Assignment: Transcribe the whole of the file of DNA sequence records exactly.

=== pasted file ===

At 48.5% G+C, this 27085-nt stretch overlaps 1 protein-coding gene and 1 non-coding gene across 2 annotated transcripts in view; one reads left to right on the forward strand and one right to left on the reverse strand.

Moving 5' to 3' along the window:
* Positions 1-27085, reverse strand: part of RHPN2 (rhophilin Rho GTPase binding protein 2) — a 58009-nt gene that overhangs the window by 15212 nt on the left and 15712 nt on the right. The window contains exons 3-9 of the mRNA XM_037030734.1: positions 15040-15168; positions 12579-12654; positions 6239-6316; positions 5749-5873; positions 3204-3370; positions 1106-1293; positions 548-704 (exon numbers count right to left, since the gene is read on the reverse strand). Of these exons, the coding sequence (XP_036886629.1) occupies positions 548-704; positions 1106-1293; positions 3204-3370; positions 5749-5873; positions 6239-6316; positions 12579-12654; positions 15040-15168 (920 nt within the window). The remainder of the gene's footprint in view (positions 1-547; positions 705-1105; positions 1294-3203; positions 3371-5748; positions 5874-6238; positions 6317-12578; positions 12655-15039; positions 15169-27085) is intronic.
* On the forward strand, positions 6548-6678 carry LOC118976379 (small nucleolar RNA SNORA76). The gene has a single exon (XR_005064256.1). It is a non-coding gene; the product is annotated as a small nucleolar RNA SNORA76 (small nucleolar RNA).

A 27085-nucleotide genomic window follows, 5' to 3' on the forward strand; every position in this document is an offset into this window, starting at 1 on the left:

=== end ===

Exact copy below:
At 48.5% G+C, this 27085-nt stretch overlaps 1 protein-coding gene and 1 non-coding gene across 2 annotated transcripts in view; one reads left to right on the forward strand and one right to left on the reverse strand.

Moving 5' to 3' along the window:
* Positions 1-27085, reverse strand: part of RHPN2 (rhophilin Rho GTPase binding protein 2) — a 58009-nt gene that overhangs the window by 15212 nt on the left and 15712 nt on the right. The window contains exons 3-9 of the mRNA XM_037030734.1: positions 15040-15168; positions 12579-12654; positions 6239-6316; positions 5749-5873; positions 3204-3370; positions 1106-1293; positions 548-704 (exon numbers count right to left, since the gene is read on the reverse strand). Of these exons, the coding sequence (XP_036886629.1) occupies positions 548-704; positions 1106-1293; positions 3204-3370; positions 5749-5873; positions 6239-6316; positions 12579-12654; positions 15040-15168 (920 nt within the window). The remainder of the gene's footprint in view (positions 1-547; positions 705-1105; positions 1294-3203; positions 3371-5748; positions 5874-6238; positions 6317-12578; positions 12655-15039; positions 15169-27085) is intronic.
* On the forward strand, positions 6548-6678 carry LOC118976379 (small nucleolar RNA SNORA76). The gene has a single exon (XR_005064256.1). It is a non-coding gene; the product is annotated as a small nucleolar RNA SNORA76 (small nucleolar RNA).

A 27085-nucleotide genomic window follows, 5' to 3' on the forward strand; every position in this document is an offset into this window, starting at 1 on the left: